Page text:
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Home / US / The Army National Guard major said federal congressmen called for heat rays and stored ammunition before clearing the DC protest

The Army National Guard major said federal congressmen called for heat rays and stored ammunition before clearing the DC protest



Major Adam DeMarco described these preparations, including the failure of officials to acquire a strong announcement device to warn protesters to disperse, in an August letter responding to follow-up questions after testifying before the Committee. of Natural Resources of the House in June efforts of officers earlier this month. DeMarco, who described himself as one of the senior National Guard officials at the scene, ran as a Democrat for the Third District of Maryland Congress in 2018.

NPR first reported the news on the contents of DeMarco’s letter.
In the letter, DeMarco wrote that the head of the military police of the Department of Defense of the National Capitol Region emailed him and others on the day of the protests asking if the DC National Guard had ”
; a long-range acoustic device, which can blow up sound walls at protesters, or “active denial systems,” which feature a directed energy beam that provides a feeling of intense heat to the surface of the skin. “.

DeMarco wrote that he responded by saying that the DC National Guard had no device and that, to his knowledge, no acoustic device was used in Lafayette Square. When he examined to get the acoustic device the next day, the DC National Guard told him “they were no longer looking for him.”

Therefore, the U.S. Park Service’s “scatter warnings” did not come from this system, but from a “white and red megaphone” that DeMarco saw used, he wrote. He referred in his testimony in person that even 30 meters from the megaphone, “warnings of dispersal were barely audible and I could only discern several words,” while the front line of the protesters was even more so. away from the warning.

He also referred to an arms transfer to the DC National Guard on the afternoon of the protest which he later learned contained “approximately 7,000 rounds of ammunition.”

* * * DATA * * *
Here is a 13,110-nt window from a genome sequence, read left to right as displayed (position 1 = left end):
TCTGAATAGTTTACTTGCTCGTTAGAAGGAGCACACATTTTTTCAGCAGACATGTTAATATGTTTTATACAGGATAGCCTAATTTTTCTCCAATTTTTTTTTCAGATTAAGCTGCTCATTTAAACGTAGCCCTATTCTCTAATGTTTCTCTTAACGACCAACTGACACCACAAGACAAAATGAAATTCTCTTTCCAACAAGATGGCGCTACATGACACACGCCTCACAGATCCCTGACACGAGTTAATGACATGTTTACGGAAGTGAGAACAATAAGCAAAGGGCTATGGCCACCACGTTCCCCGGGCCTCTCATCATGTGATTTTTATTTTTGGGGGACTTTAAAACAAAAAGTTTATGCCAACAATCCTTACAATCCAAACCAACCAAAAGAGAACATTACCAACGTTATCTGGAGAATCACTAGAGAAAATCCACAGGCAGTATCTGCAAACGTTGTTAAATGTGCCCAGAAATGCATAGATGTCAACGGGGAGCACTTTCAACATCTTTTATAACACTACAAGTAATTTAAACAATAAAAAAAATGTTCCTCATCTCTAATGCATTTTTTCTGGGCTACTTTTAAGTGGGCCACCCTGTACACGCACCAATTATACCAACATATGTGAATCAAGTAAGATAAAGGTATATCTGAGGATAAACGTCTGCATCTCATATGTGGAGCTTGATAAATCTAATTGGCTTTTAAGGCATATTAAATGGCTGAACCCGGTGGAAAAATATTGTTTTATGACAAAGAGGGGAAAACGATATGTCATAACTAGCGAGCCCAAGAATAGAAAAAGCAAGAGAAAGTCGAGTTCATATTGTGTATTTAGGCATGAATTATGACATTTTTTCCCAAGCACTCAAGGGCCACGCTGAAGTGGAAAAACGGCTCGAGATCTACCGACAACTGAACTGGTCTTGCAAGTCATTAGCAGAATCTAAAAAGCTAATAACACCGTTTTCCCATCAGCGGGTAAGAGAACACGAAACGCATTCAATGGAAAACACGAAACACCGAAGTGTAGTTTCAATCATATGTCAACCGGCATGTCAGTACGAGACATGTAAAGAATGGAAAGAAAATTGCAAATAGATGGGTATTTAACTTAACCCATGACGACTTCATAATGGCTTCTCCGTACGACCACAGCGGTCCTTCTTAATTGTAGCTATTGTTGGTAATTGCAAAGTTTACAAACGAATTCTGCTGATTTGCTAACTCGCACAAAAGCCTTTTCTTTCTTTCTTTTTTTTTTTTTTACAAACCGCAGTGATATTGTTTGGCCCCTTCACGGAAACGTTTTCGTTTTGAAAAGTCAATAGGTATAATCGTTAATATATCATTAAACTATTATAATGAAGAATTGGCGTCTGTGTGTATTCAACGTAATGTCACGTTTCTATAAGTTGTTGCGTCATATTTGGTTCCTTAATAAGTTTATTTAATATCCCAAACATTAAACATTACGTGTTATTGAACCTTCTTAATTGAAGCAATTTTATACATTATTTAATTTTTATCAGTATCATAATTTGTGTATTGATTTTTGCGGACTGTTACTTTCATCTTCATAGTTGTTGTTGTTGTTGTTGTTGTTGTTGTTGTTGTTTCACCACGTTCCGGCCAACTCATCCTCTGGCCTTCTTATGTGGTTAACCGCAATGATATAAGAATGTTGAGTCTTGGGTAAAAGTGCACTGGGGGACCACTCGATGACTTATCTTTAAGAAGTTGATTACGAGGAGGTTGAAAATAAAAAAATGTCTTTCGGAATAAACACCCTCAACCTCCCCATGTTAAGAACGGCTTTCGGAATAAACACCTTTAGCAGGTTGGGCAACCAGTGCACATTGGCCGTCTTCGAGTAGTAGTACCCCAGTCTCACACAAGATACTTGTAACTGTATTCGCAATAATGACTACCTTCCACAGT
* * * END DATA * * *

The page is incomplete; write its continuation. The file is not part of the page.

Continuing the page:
Federal agents faced criticism for using chocolates and rubber bullets to clean up peaceful protesters in Lafayette Square to protest institutionalized racism and police brutality after the death of George Floyd at the hands of the police. The move sparked a cry from lawmakers and public figures, including former Secretary of Defense James Mattis, with Washington Mayor Muriel Bowser criticizing the incident as an attack on protesters.
Law enforcement dispersed the crowd just before President Donald Trump’s controversial photo at a nearby church, where he held a Bible after declaring himself president of “law and order.” The incident has come to shape Trump’s stance against widespread national unrest, which he has pledged to crack down on a key principle of his re-election campaign.

A Department of Defense official reported on the matter that minimized DeMarco’s account, the Post reported, stating that emails consulting specific weapons were routine for assessing available inventory. The official also told the newspaper that federal police failed to acquire a heat ray device during the first days of demonstrations in the city.

DeMarco’s attorney, David Laufman, discussed that characterization Wednesday, saying “there is nothing” routine “in investigating the availability of a heat jet to use against U.S. citizens exercising their primary rights. amendment “.

In his appearance before the committee in June, DeMarco stated that tear gas was in fact used, in contrast to the official account of federal officials.

“I felt eye and nose irritation and, based on my previous exposure to tear gas during my training at West Point and later in Army training, I recognized this irritation as effects consistent with CS or “Tear gas,” DeMarco told the panel, “And later that night, I found worn-out tear gas containers on the street nearby.”

By contrast, the acting head of U.S. parks police, Gregory Monahan, testified at the time that no tear gas was used, but his testimony suggested that he defines tear gas as a particular type of gas called gas CS.

This story has been updated with additional details.

CNN’s Manu Raju, Gregory Wallace and Jamie Crawford contributed to this report.


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